Why? Well, for a start it’s the closest Haines has come to a distillation of his own perversity. He is obsessed with violence, both in its literal and symbolic manifestations. Whether it’s the valet-turned-murderer who narrates the opening song on the first Auteurs album New Wave, or the liver sausage sandwiches which repulse on 9 ½ Psychedelic Manifestations, his vision is mesmerised by aggression and the dynamics of power. On Baader Meinhof, we’re confronted with a particular component of violence, namely its ineffably seductive properties; given Haines’ fascination with the topic, the record is a working-out, an autoanalysis.

Take the opiated, oozy, Cameoesque slope of ‘Meet Me At The Airport’, which lifts the lid on the appeal of the Baader Meinhofs’ 70s quiddity, the Venn space in which nihilistic bellicosity, political idealism and fuckability interlock. "It’s not for God’s love/ it’s not for cocaine", we’re told, but, pointedly, there’s no specification of what it is for.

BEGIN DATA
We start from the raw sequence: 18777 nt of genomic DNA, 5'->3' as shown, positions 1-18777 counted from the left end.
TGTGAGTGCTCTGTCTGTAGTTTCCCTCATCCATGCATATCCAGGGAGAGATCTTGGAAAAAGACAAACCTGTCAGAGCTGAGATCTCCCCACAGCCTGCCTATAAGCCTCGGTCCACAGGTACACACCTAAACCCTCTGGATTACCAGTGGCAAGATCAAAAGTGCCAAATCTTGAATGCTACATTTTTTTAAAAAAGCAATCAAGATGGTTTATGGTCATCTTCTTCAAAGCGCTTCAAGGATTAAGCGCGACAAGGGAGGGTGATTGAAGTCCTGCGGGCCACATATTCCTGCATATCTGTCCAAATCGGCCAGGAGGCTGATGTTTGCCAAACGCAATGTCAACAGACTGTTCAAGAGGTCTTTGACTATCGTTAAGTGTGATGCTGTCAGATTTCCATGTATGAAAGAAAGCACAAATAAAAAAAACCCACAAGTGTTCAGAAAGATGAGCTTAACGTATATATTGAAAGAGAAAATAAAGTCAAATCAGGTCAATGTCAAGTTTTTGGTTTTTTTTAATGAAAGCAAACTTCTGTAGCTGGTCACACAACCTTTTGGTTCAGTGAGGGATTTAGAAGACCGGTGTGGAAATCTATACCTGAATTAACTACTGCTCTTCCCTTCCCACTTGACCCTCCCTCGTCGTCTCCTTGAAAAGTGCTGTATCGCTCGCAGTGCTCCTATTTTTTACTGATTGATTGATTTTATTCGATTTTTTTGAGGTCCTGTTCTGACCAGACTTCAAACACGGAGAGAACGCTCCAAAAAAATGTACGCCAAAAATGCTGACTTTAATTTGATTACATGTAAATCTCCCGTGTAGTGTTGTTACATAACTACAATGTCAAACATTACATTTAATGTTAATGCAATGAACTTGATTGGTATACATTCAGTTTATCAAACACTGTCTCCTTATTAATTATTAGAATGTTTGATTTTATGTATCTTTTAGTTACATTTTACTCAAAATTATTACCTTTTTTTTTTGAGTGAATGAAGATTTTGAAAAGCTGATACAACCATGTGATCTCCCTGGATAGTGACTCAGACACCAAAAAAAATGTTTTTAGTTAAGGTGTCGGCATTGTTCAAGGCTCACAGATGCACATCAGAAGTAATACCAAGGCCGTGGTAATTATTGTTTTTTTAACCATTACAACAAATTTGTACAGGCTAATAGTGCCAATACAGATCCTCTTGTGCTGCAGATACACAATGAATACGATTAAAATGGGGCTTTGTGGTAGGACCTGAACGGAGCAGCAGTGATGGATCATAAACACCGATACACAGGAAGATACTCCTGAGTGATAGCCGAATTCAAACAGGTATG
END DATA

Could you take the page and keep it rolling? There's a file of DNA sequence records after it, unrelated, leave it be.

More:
This is an album which simultaneously identifies with the extremity of the R.A.F.’s politics and unmasks those politics as adventurist posturing. A contradiction, surely, but one in which Haines is able to locate value. It’s an increasingly common analysis that the left have failed to capture desire in the twenty-first century, that the success of the right is down to an ability to, for want of a better phrase, turn the public on. For all their value, social democratic intentions have a brown-breaded worthiness: by contrast, for all its wrongheadedness, the excess-inclined leftist terror of the 70s possessed a beguiling eroticism. This is an album which wants to understand something about the awkward relationship between politics and desire, a relationship we’d do very well to think about in greater detail in 2014.